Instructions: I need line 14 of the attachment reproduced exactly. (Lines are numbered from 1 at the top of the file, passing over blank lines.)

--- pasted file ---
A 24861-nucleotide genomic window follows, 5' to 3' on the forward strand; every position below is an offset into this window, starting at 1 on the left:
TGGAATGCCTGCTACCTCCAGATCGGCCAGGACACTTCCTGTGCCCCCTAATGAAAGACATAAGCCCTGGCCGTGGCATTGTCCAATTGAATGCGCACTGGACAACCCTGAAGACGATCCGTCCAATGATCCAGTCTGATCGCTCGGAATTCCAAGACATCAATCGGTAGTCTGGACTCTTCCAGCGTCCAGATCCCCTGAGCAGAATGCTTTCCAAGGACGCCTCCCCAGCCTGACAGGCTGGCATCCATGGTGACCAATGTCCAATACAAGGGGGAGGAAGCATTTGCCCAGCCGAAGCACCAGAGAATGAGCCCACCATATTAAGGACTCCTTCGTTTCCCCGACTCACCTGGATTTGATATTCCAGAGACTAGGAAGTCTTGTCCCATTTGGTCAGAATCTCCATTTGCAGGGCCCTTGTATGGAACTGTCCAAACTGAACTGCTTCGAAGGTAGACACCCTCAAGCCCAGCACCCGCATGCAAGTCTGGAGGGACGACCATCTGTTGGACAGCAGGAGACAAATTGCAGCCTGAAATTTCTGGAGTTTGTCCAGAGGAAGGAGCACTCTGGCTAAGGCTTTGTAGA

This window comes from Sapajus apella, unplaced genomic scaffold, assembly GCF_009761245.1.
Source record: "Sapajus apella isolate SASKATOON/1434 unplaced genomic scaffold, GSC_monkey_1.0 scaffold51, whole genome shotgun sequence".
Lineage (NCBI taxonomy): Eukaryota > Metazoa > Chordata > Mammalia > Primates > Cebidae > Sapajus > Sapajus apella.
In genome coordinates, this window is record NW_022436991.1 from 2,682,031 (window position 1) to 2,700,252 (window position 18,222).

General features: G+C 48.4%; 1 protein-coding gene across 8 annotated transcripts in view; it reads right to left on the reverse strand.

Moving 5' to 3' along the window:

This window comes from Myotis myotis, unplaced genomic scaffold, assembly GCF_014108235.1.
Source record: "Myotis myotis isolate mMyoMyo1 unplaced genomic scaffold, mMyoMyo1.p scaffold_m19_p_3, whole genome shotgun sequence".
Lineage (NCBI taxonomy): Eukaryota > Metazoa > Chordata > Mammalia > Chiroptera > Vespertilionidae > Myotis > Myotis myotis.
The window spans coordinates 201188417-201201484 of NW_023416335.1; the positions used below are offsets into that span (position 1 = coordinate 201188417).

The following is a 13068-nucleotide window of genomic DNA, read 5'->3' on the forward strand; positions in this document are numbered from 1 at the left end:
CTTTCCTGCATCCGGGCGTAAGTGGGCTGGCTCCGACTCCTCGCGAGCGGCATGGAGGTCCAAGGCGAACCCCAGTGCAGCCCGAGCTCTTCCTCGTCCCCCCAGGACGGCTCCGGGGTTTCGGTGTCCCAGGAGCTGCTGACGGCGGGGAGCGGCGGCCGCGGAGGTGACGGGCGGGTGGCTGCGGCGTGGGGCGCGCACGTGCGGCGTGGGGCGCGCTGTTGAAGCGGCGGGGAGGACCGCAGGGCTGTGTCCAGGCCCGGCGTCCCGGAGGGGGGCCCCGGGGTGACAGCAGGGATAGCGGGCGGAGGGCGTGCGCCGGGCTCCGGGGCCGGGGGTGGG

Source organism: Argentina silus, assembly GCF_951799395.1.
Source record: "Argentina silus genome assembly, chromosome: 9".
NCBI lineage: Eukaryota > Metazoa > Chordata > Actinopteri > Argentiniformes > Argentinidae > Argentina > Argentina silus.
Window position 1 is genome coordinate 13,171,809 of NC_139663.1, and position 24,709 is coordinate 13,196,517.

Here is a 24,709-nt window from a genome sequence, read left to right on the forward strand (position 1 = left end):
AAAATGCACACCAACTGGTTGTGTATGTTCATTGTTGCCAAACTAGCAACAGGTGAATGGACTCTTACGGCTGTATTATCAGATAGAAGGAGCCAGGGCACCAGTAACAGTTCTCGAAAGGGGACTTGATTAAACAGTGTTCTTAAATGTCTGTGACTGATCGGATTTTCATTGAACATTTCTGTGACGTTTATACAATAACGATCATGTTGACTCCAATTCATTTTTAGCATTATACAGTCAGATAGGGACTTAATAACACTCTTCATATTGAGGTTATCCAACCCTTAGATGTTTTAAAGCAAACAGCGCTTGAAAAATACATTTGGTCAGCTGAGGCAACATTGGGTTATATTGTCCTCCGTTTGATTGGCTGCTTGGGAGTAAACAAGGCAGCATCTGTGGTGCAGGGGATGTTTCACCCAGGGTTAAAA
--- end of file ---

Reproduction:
CTTTCCTGCATCCGGGCGTAAGTGGGCTGGCTCCGACTCCTCGCGAGCGGCATGGAGGTCCAAGGCGAACCCCAGTGCAGCCCGAGCTCTTCCTCGTCCCCCCAGGACGGCTCCGGGGTTTCGGTGTCCCAGGAGCTGCTGACGGCGGGGAGCGGCGGCCGCGGAGGTGACGGGCGGGTGGCTGCGGCGTGGGGCGCGCACGTGCGGCGTGGGGCGCGCTGTTGAAGCGGCGGGGAGGACCGCAGGGCTGTGTCCAGGCCCGGCGTCCCGGAGGGGGGCCCCGGGGTGACAGCAGGGATAGCGGGCGGAGGGCGTGCGCCGGGCTCCGGGGCCGGGGGTGGG